• Carry yourself with confidence, even when you are lost. Walk as though you know where you are going. If you need directions, do not ask a stranger; rather, ask staff at the airport, hotel or restaurant.
• When carrying your passport and important documents, keep them in a concealed money belt or neck pouch. Carry some form of identification with you at all times.
In Your Hotel
• Keep your hotel doors locked at all times.
• Do not leave money and other valuables in your room while you are out. Use a hotel safe.
• Do not get on an elevator if there is a suspicious person inside.
• Leave the "do not disturb" sign hanging on the outside of your door; never use the "Please make up room" sign. It advertises your room is vacant.
On Public Transportation
• Wait for trains/subways at a well populated area, not alone on the arrival platform.
• Only take taxis clearly identified with official markings. Beware of unmarked cabs.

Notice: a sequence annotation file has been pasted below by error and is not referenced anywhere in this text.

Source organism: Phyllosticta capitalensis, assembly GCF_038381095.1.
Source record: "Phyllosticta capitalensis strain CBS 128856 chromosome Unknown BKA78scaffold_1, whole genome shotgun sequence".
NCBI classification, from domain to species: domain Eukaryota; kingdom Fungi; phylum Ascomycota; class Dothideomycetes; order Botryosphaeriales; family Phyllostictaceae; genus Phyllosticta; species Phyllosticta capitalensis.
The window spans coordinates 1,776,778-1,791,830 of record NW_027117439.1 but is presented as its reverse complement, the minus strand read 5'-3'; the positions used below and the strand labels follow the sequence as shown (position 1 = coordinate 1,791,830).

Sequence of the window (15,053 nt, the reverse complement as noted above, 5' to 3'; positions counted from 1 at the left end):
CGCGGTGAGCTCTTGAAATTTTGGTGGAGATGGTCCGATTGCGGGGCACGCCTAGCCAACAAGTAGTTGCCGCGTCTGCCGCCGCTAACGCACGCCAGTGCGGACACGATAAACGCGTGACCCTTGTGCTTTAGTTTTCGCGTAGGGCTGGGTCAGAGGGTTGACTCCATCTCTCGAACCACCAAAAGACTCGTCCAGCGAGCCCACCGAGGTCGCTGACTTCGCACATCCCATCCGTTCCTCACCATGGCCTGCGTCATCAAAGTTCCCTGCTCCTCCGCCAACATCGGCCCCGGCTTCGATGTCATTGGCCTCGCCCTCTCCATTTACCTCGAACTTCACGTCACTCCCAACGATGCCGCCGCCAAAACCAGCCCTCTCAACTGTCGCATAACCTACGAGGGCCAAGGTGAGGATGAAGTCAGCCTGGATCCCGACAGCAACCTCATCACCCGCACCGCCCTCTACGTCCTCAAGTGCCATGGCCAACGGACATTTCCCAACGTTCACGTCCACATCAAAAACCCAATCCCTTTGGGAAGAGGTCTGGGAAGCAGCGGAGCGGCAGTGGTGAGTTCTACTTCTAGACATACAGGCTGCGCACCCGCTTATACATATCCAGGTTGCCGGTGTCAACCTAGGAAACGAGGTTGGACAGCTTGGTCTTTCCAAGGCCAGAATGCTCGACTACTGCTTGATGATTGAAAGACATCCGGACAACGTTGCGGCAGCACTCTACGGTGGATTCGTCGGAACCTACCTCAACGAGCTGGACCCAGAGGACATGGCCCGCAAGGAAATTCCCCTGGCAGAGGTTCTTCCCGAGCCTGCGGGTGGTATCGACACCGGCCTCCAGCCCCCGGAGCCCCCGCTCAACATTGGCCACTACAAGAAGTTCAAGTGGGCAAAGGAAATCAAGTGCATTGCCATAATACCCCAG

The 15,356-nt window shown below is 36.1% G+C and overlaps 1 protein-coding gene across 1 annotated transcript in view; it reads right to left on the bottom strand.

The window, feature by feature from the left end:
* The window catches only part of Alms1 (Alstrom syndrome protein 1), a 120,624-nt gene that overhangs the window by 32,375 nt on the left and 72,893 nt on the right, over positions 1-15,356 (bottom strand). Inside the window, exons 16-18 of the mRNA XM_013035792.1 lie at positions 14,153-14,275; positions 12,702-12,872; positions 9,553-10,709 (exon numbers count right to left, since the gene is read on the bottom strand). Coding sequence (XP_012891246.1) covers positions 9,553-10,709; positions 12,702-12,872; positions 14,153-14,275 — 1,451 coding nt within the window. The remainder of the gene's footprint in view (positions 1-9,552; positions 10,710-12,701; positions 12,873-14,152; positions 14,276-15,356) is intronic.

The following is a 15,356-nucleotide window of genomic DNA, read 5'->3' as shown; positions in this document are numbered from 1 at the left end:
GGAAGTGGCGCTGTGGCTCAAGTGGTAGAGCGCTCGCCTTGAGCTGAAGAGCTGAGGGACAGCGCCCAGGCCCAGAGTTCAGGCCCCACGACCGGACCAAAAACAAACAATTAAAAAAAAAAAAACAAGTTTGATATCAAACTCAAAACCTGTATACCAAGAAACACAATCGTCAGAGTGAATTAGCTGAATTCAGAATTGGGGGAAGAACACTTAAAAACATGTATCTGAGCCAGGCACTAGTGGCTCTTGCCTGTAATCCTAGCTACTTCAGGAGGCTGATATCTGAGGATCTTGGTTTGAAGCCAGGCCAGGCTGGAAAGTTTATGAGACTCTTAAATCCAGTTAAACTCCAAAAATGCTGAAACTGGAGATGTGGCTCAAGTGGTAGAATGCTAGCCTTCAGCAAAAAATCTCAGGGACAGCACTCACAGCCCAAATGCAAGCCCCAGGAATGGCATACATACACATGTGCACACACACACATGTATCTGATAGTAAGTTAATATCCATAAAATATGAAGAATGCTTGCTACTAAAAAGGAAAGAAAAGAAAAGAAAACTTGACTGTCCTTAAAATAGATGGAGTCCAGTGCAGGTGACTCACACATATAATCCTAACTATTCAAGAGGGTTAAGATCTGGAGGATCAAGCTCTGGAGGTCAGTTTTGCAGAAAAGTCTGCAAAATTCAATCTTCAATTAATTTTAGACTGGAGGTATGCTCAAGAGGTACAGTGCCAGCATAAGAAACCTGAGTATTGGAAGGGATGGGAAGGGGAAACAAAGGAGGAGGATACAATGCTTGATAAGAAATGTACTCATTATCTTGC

• Try to sit as close to the bus driver as possible. Don't be afraid to alert the authorities if you feel threatened in any way.
In Your Car
• Keep your car doors locked at all times, especially when driving in a city.
• Avoid driving at night in unfamiliar areas.
• Never pick up hitchhikers.
Emergency Contact Information
• Leave your itinerary and contact information with friends or relatives.
• When you leave the United States, you are subject to the laws of the country you are visiting. Therefore, before you go, learn as much as you can about the local laws and customs of the country. Good resources are your library, travel agent, embassies and consulates of the country you will visit.
• The U.S. State Department provides information on every country in the world. During dangerous situations, they will issue a "travel warning" for the country. This information is available at all of the passport agencies in the United Sates, including Boston. You may also wish to visit the Bureau of Consular Affairs Web site at http://www.travel.state.gov.
• If you plan to carry a prescription drug, check the legality of those drugs in the country you will visit.
• Guidelines for women travelers vary greatly because of cultural norms and religious code. It is critical to find out what is not deemed appropriate behavior.
• Use caution when traveling at night. Do not go out alone when possible and avoid unpopulated areas.
Important Numbers When Traveling Abroad
• U.S. Passport Agency, Boston Division
• Travel Warnings (24 hours)
• U.S. State Department (24-hour information)
• U.S. State Department Citizen Emergency Center